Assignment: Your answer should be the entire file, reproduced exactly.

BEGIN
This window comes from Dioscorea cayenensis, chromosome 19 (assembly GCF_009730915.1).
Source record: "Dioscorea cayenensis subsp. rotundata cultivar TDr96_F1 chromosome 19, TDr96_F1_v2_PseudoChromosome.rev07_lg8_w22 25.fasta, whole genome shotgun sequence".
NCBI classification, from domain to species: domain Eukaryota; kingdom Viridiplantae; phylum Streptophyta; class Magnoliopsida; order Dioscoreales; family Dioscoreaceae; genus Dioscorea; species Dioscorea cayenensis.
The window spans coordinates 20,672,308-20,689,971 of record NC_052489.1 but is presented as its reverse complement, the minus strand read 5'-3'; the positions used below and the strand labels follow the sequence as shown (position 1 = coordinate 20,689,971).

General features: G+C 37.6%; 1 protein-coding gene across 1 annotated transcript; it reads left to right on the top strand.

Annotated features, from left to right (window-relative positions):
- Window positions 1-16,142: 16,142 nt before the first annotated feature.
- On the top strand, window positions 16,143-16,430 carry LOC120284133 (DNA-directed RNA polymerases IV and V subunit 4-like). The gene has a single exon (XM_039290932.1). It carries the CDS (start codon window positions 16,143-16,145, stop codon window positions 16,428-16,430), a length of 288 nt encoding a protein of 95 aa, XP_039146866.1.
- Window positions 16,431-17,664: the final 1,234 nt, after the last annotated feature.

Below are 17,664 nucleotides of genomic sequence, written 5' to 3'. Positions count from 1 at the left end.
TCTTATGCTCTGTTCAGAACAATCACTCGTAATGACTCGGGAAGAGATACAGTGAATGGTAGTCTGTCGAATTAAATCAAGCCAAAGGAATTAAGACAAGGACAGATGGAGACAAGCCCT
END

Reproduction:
This window comes from Dioscorea cayenensis, chromosome 19 (assembly GCF_009730915.1).
Source record: "Dioscorea cayenensis subsp. rotundata cultivar TDr96_F1 chromosome 19, TDr96_F1_v2_PseudoChromosome.rev07_lg8_w22 25.fasta, whole genome shotgun sequence".
NCBI classification, from domain to species: domain Eukaryota; kingdom Viridiplantae; phylum Streptophyta; class Magnoliopsida; order Dioscoreales; family Dioscoreaceae; genus Dioscorea; species Dioscorea cayenensis.
The window spans coordinates 20,672,308-20,689,971 of record NC_052489.1 but is presented as its reverse complement, the minus strand read 5'-3'; the positions used below and the strand labels follow the sequence as shown (position 1 = coordinate 20,689,971).

General features: G+C 37.6%; 1 protein-coding gene across 1 annotated transcript; it reads left to right on the top strand.

Annotated features, from left to right (window-relative positions):
- Window positions 1-16,142: 16,142 nt before the first annotated feature.
- On the top strand, window positions 16,143-16,430 carry LOC120284133 (DNA-directed RNA polymerases IV and V subunit 4-like). The gene has a single exon (XM_039290932.1). It carries the CDS (start codon window positions 16,143-16,145, stop codon window positions 16,428-16,430), a length of 288 nt encoding a protein of 95 aa, XP_039146866.1.
- Window positions 16,431-17,664: the final 1,234 nt, after the last annotated feature.

Below are 17,664 nucleotides of genomic sequence, written 5' to 3'. Positions count from 1 at the left end.
TCTTATGCTCTGTTCAGAACAATCACTCGTAATGACTCGGGAAGAGATACAGTGAATGGTAGTCTGTCGAATTAAATCAAGCCAAAGGAATTAAGACAAGGACAGATGGAGACAAGCCCT